There's tourist gold in Taranaki gardens

ISOBEL EWING
Last updated 05:00 20/02/2013
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ANDY JACKSON
Kathleen Ladyman at the Peranakan Lights

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Taranaki's gardens attracted visitors to the region in their thousands last year, pumping millions of dollars into the economy.

A report looking into the economic impact of the 2012 Powerco Garden Spectacular found there were close to 54,000 visits to the 51 gardens involved in the festival.

Sixty per cent of those visitors came from outside the Taranaki region, stayed an average of 4.2 nights and spent an average of $225 a day, adding up to $3.4 million, the report said.

Organisers credited a brilliant run of golden weather, new events and an increase in visitor numbers for making the 2012 event the most successful ever.

The direct impact of the $3.4m in spending supported 58 fulltime jobs for one year in the region, the report, tabled at yesterday's Taranaki Regional Council executive committee meeting said.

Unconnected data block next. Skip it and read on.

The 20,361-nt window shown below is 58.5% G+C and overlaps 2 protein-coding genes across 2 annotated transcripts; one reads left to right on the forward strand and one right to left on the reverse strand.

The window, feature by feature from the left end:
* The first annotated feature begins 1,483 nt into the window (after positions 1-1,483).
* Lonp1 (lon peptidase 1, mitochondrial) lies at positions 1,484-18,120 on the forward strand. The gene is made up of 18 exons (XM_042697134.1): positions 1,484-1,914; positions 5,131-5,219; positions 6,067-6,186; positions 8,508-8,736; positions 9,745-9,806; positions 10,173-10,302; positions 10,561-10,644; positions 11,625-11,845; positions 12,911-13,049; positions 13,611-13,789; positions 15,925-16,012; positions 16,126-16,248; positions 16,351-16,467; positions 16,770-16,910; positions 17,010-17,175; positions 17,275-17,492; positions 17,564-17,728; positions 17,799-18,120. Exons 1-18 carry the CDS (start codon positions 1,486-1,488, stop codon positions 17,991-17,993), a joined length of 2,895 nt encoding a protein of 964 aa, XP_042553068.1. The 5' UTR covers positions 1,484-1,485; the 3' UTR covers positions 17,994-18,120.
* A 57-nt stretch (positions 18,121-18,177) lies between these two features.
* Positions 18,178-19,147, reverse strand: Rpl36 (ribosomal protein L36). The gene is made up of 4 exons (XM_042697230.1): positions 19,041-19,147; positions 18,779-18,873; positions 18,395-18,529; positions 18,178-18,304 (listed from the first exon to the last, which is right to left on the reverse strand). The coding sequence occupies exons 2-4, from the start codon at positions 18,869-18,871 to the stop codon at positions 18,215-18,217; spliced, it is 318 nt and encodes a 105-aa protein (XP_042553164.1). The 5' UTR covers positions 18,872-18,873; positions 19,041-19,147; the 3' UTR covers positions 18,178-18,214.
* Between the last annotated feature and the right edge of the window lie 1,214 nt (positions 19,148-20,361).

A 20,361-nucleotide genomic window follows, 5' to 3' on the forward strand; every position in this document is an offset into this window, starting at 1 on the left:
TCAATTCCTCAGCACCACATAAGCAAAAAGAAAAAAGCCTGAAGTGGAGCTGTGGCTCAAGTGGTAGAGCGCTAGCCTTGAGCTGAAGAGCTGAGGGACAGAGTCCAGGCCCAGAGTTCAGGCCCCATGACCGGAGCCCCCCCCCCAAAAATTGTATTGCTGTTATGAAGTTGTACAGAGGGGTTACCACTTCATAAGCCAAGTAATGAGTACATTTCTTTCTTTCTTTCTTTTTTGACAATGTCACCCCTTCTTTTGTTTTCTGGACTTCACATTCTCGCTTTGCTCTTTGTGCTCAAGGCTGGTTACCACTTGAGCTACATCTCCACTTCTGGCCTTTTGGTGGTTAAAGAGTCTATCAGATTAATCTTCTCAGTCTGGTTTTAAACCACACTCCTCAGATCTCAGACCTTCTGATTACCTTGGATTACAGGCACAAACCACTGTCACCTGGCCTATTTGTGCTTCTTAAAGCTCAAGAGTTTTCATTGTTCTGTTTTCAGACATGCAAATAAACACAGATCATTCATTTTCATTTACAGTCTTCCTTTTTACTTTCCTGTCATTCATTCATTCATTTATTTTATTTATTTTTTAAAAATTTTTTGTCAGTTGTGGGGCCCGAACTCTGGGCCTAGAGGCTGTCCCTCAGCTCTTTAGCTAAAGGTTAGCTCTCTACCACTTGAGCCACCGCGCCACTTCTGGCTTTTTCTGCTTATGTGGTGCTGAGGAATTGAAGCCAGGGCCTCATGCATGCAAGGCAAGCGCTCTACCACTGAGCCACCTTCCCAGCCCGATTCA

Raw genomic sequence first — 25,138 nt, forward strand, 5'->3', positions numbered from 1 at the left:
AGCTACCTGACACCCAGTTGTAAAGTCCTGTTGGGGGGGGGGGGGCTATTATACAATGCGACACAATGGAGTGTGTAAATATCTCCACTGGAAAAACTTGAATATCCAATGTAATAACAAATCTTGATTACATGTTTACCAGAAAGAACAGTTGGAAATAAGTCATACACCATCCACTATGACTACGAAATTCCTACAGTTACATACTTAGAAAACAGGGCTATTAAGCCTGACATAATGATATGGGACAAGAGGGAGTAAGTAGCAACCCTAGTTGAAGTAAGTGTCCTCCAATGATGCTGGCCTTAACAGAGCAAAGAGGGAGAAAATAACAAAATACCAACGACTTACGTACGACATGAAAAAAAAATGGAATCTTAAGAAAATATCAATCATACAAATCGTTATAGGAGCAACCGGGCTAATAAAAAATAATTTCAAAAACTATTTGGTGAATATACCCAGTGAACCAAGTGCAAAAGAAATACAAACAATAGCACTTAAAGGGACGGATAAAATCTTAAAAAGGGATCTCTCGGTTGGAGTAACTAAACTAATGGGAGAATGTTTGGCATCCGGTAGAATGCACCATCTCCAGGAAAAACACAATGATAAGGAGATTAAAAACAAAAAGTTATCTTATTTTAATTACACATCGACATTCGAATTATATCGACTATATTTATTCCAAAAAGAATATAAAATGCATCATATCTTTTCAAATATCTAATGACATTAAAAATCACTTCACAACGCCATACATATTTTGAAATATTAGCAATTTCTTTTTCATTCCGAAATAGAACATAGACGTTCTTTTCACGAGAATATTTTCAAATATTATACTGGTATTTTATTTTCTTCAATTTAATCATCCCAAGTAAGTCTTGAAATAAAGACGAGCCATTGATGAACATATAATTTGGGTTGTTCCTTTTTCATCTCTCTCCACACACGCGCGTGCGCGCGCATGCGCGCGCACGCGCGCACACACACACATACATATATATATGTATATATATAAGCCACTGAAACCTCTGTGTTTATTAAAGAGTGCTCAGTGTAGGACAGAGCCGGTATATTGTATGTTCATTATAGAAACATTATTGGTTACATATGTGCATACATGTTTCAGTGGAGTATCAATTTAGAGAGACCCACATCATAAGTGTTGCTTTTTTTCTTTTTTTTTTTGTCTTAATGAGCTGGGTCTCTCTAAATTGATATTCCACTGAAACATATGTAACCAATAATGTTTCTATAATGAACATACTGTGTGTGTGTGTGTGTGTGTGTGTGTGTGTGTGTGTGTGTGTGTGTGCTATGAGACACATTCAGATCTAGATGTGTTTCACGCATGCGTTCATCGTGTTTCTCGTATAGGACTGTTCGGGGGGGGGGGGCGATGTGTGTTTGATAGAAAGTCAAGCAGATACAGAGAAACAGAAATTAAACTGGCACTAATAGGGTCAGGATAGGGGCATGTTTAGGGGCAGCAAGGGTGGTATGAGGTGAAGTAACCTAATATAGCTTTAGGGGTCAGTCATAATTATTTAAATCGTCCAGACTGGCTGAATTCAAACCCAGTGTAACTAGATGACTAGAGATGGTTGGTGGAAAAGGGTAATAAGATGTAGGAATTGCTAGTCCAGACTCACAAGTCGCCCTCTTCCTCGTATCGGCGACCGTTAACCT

Accommodation was the largest area of expenditure, accounting for 23 per cent of total spend.

Spending on food and beverages, retail and transport sat at 17 per cent, 16 per cent and 15 per cent respectively.

Taranaki Regional Council executive committee member Roger Maxwell expressed concern over the low proportion of visitors from Taranaki's neighbouring regions of Waikato and Manawatu.

But TRC director, corporate services, Mike Nield said the Taranaki Arts Festival Trust targeted the audience where there was "more bang for the buck", which was women over 55 from Wellington and Auckland.

The trust was also expanding its marketing for the festival into Australia, Mr Nield said.

The council does not charge an entrance fee to the public regional facilities, instead making a contribution of $12,500 a year to the trust to help fund the marketing and promotion of the festival.

TRC chief executive Basil Chamberlain said the gardens had proven to be "the cornerstone provider to the economic development for the region".

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- Taranaki Daily News

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